K-9 Nation Biscuit Cookbook: Baking for Your Best Friend, Dan “Klecko” McGleno
Too many of the canine cookbooks we receive contain recipes for cutsey-wootsie dog treats—inevitably in the shape of a fire hydrant—that look great to humans but which no self-respecting dog would actually eat. Klecko, a master bread baker who’s a neighborhood legend in St. Paul, Minnesota, takes the opposite approach: His biscuits aren’t much as human eye candy, but dogs apparently love them.
Some of the recipes call for such exotic ingredients as red caviar, kelp powder, and squid ink (I love dogs but can’t imagine myself waking at the crack of dawn to milk the squid for Sparky’s breakfast). But most of Klecko’s treats contain everyday ingredients found in a well-stocked supermarket. One recipe calling for the stomach-churning combo of buttermilk and braunschweiger reminds us that human and canine palates are still evolutionary eons apart.
Dogs in Cars, Lara Jo Regan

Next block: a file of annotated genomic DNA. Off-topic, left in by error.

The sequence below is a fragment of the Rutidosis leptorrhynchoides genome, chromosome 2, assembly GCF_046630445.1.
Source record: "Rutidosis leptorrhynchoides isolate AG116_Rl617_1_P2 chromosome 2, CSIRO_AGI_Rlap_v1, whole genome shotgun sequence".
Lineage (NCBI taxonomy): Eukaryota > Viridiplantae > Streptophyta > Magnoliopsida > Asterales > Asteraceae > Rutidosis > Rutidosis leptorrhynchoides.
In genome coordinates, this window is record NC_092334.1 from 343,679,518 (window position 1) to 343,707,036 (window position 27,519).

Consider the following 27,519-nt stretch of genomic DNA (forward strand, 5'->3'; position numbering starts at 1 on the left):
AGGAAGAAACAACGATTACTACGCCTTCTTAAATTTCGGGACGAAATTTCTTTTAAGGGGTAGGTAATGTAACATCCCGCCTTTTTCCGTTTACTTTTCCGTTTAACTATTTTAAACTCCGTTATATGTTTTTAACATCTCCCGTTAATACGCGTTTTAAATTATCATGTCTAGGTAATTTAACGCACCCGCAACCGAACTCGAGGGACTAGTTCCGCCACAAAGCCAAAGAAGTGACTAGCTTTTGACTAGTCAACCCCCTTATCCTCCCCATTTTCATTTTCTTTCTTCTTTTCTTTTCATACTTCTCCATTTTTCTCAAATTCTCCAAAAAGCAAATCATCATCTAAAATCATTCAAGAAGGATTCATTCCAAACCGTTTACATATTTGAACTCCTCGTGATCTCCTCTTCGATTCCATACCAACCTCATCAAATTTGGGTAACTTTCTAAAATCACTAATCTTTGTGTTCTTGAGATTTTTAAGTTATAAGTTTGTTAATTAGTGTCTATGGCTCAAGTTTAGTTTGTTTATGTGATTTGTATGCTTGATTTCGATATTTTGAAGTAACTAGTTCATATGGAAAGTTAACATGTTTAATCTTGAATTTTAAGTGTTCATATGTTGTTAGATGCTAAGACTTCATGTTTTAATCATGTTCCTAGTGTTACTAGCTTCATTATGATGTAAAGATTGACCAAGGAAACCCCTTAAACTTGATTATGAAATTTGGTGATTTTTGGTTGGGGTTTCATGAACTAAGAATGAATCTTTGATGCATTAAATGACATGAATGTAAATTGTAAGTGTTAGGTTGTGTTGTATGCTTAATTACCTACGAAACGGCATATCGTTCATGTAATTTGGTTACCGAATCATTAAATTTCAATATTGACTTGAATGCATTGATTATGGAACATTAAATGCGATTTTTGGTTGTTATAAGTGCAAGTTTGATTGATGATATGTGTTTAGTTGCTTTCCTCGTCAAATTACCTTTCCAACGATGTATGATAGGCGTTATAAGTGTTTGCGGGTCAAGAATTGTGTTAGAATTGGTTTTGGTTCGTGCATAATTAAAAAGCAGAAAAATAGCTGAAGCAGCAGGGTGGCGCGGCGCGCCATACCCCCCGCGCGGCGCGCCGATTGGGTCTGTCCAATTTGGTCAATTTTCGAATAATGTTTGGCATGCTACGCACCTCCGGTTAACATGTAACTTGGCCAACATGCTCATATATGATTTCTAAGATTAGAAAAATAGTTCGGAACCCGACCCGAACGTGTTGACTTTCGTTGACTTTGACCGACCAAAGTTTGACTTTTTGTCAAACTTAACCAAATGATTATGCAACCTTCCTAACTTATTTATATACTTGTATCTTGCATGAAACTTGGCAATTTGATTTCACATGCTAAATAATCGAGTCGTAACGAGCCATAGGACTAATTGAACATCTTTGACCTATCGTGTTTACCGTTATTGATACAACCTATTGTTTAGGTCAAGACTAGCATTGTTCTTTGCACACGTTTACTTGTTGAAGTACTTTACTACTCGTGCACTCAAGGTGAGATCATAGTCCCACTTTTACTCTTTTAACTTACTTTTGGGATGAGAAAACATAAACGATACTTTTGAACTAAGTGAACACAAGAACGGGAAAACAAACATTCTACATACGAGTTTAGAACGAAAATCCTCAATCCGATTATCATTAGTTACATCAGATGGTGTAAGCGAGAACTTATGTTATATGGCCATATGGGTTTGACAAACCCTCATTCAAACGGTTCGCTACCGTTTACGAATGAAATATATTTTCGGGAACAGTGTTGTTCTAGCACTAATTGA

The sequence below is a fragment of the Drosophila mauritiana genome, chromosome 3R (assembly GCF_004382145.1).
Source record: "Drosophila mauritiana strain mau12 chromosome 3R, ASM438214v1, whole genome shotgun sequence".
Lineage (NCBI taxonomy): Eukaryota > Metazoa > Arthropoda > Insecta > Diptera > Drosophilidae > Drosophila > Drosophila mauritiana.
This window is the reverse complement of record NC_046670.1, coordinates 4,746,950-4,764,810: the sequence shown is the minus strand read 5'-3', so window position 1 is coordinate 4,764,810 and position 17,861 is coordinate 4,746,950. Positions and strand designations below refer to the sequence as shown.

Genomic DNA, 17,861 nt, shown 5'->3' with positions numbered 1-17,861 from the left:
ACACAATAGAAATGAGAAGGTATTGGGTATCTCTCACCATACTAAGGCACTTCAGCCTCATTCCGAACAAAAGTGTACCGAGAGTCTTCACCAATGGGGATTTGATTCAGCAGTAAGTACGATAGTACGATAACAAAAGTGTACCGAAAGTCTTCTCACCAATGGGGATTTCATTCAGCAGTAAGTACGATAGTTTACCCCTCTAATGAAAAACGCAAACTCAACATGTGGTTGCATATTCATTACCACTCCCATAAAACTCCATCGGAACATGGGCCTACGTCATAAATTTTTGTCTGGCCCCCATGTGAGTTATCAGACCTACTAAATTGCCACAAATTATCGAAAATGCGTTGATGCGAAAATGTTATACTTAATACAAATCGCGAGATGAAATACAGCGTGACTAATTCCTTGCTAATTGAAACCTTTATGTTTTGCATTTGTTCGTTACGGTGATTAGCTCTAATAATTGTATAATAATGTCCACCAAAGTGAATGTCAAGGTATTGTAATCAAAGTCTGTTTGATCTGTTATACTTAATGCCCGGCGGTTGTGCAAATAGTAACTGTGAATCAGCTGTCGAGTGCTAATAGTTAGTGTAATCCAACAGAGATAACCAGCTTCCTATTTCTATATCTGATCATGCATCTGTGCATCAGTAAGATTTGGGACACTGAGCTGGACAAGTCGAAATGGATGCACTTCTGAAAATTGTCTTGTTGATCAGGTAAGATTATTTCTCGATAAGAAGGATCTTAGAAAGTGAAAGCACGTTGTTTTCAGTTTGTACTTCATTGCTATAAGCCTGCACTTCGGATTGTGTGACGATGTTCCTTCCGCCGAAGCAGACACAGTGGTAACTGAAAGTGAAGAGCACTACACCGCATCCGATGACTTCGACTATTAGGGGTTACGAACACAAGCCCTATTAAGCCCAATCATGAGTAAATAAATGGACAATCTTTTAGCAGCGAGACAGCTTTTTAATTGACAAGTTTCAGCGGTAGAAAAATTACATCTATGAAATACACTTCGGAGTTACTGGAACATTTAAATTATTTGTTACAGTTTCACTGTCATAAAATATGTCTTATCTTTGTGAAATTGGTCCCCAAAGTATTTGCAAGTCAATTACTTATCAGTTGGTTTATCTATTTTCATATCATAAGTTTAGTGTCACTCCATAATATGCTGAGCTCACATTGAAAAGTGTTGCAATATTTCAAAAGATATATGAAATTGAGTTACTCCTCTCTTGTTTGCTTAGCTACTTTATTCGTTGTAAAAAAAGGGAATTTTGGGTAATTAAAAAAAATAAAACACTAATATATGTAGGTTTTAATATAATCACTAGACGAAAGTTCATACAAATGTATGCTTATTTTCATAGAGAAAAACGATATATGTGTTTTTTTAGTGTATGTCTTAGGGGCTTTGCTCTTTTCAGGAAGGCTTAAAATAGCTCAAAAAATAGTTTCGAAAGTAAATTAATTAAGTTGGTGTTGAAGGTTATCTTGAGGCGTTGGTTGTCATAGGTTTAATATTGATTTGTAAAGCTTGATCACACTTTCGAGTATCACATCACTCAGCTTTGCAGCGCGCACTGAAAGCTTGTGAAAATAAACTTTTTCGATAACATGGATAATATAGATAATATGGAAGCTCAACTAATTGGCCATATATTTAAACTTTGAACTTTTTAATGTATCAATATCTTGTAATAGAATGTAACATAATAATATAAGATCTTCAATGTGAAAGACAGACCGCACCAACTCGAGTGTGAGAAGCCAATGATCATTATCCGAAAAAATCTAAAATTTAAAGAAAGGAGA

The best canine-photography book of 2014 comes recommended to you with a caveat: I’m personally squeamish about letting a dog stick his head out the window of a moving car. As much as they love the wind in their face, and as adorable as it always looks, it’s a scenario for several kinds of disaster.
Happily, “Dogs in Cars” isn’t a “how to travel with your pet” manual but a richly appointed art book filled with gorgeous photos of—yeah, you guessed it—dogs in cars. Regan is a top-notch animal photographer based in Los Angeles—ground zero of America’s car culture. Her colorful photos of dogs zooming down the freeway are alternately funny and touching. “Dogs in Cars” artfully combines two great American obsessions: driving, and the wet-nosed, wag-tailed buddy who’s riding shotgun.
For those who have limited access to the AKC staff refrigerator, these books are available at amazon.com.
PHOTO: Lara Jo Regan, from “Dogs in Cars.”